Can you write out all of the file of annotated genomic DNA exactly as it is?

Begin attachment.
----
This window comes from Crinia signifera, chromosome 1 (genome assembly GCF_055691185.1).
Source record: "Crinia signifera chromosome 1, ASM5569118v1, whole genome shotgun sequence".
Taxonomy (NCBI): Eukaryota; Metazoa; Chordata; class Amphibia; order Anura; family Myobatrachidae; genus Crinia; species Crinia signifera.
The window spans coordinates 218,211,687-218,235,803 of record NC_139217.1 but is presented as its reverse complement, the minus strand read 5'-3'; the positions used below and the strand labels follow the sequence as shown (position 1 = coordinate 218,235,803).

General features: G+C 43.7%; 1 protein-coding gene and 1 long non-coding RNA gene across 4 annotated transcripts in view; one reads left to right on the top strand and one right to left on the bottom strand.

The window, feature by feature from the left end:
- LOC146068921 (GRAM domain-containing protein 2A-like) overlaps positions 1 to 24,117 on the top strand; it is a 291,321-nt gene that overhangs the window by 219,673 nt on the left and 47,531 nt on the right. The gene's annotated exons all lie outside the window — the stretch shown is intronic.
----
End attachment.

This window comes from Crinia signifera, chromosome 1 (genome assembly GCF_055691185.1).
Source record: "Crinia signifera chromosome 1, ASM5569118v1, whole genome shotgun sequence".
Taxonomy (NCBI): Eukaryota; Metazoa; Chordata; class Amphibia; order Anura; family Myobatrachidae; genus Crinia; species Crinia signifera.
The window spans coordinates 218,211,687-218,235,803 of record NC_139217.1 but is presented as its reverse complement, the minus strand read 5'-3'; the positions used below and the strand labels follow the sequence as shown (position 1 = coordinate 218,235,803).

General features: G+C 43.7%; 1 protein-coding gene and 1 long non-coding RNA gene across 4 annotated transcripts in view; one reads left to right on the top strand and one right to left on the bottom strand.

The window, feature by feature from the left end:
- LOC146068921 (GRAM domain-containing protein 2A-like) overlaps positions 1 to 24,117 on the top strand; it is a 291,321-nt gene that overhangs the window by 219,673 nt on the left and 47,531 nt on the right. The gene's annotated exons all lie outside the window — the stretch shown is intronic.